I also think this is a play that will surprise people into thinking a little bit differently. We live in a culture that is sexually enlightened, but at the same time we live in a kind of cheap, sensationalist culture. We have talk shows, therapy shows, and magazines that send the message that nothing is better than a healthy orgasm. We live with the kind of mentality of “if it feels good, then it must be good.” In the Next Room reactivates something that we think we know about, orgasms, and makes it a much more complex and emotionally challenging issue. I think audiences will appreciate that we’re not just talking about happy, successful orgasms. Instead, the play emphasizes that there is a relationship between discovering your physical self and your emotional and creative self. Mrs. Givings makes discovery after discovery; she finally discovers that what’s happening in her body needs to go with what’s in her mind. That’s what “the next room” means. That’s what has been separated — her domestic life, motherhood, children, friends, from the therapeutic process that Dr. Givings is committed to. Her discovery is that she needs to put those two rooms together.

I think in today’s world, it’s almost a necessary thing for young people to disconnect sexual relationships from emotional relationships. There is a separation of rooms for young people today, too. One room is for being a student, family member, and child; the other room is a place where you exercise sexual liberation.

Another inspiration for this play was an article in the New York Times about spontaneous orgasms, which showed that women could come to orgasm by just fantasy. It struck me that there was a relationship between female orgasm and the imagination. The article connected me to the play because of the way the women’s minds work. They are able to think outside of the box. When they talk about what the world will be like with electricity, their minds run free. In the play, they release their bodies and their imaginations. The men’s thinking, on the other hand, is more compartmentalized. The vibrator is only a medical procedure to reduce symptoms of hysteria.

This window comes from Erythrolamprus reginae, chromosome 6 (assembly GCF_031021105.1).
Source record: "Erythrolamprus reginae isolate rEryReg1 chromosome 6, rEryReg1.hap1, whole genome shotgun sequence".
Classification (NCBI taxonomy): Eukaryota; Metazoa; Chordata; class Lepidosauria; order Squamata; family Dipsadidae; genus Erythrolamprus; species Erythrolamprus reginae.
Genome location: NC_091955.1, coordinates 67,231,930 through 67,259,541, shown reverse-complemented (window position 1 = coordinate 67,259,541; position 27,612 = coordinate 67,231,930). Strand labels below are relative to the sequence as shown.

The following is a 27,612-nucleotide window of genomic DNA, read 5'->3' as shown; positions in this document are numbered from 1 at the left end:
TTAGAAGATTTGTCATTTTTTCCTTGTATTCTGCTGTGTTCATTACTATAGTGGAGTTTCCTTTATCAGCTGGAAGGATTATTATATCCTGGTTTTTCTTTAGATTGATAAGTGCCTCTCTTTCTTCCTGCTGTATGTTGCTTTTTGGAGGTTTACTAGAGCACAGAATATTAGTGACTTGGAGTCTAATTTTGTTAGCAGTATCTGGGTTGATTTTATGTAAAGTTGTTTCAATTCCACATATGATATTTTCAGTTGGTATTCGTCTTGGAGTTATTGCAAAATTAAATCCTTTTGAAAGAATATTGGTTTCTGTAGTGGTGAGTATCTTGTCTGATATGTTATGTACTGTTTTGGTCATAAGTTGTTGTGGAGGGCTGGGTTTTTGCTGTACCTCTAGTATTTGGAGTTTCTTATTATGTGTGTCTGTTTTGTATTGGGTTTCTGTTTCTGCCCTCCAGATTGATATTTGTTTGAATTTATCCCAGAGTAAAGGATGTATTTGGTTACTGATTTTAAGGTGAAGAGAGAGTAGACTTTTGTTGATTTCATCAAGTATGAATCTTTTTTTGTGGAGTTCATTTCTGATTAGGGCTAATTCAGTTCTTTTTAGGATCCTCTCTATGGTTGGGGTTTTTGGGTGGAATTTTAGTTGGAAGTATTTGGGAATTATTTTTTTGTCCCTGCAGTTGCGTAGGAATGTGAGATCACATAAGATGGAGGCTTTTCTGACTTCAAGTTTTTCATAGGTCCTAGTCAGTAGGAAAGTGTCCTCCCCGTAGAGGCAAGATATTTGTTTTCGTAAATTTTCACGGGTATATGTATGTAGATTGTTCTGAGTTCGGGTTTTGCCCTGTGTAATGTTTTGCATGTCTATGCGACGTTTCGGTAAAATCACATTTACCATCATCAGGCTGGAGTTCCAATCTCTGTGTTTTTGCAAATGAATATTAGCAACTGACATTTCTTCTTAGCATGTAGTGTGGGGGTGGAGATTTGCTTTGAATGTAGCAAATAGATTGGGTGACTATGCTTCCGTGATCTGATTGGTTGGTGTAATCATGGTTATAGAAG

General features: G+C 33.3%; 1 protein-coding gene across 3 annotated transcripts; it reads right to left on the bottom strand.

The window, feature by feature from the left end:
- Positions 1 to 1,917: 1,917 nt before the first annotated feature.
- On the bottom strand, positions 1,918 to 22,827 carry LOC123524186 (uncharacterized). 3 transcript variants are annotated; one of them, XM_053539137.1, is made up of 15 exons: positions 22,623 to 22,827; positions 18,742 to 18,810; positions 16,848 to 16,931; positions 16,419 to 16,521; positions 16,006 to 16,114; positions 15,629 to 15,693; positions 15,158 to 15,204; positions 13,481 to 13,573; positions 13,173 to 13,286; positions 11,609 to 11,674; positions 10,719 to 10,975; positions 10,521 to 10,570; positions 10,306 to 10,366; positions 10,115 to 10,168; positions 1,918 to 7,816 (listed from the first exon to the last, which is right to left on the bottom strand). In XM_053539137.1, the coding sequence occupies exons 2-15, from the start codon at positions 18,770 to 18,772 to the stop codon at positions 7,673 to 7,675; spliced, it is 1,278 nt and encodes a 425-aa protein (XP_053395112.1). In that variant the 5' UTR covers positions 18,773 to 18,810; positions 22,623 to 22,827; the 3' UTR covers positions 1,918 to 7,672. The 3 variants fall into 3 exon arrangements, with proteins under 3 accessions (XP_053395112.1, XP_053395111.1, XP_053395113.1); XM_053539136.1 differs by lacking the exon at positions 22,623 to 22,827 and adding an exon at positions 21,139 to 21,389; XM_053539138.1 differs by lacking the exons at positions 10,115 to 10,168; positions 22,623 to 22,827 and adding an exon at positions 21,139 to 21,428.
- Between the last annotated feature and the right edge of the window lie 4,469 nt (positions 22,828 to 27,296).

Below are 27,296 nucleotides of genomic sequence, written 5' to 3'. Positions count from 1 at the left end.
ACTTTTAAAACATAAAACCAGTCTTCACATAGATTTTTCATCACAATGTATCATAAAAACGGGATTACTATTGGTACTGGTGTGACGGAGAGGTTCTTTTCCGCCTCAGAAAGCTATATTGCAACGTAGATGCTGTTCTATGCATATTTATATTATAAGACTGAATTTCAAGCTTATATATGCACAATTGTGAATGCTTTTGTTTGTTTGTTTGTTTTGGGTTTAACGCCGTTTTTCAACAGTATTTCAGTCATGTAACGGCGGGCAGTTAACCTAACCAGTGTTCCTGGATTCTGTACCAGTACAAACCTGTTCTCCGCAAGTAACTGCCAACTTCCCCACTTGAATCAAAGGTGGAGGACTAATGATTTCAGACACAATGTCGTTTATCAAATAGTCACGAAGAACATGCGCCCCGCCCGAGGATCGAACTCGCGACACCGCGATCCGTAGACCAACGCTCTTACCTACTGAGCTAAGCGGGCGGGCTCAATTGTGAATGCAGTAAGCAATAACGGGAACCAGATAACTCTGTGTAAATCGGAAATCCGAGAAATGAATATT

The connection between imagination, love, and the body is a great thing to be talking about with young actors. As part of the process, we need to talk personally about these kinds of things. It’s the stuff of real life that we’re dealing with — stuff that we hear about in newspapers, that’s happening on campus, that we hear our friends talk about. Even though the play is set in the 1880’s, we talk about issues relevant to our own lives in order to bring the play alive. There’s an urgency and timeliness to the material that I think makes the experience in the theater more profound.

I can’t know whether we change anyone’s mind about anything, but what’s most important is that the audience’s experience in the theater is complex, meaningful, and deep. I think it will be! In the Next Room is a great play, and the actors have put their hearts and souls into it.
 

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View the entire photo gallery on Flickr>

Performances:

November 20-23, 2013
7:00pm
Bruce Mongomery Theatre, Annenberg Center for the Performing Arts
3620 Walnut Street
University of Pennsylvania

General Admission: $7  |  Tickets>


Dr. James Schlatter is a long-time member of the Theatre Arts faculty here at Penn, where he teaches courses in acting, directing, performance history, and contemporary American theatre. Jim has directed many productions for the Program over the years, including classical Greek plays in contemporary adaptations, Shakespeare, modern European and American plays and devised work for the Edinburgh Fringe Festival. He has a particular scholarly and teaching interest in the intersection of performance, the visual arts, and urban life.  
 

Emily Cutler is a sophomore in the College of Arts and Sciences. She has stage-managed two plays for Penn's Theatre Arts Program, and her short play "The Road Trip" will be produced as part of the program's 2013-2014 season. Emily also serves on the board of the Reform Jewish Community at Hillel and is a member of the Zeta Tau Alpha sorority. In her free time, Emily enjoys writing, volunteering, and exploring Philadelphia.



Edited by Naomi Shavin.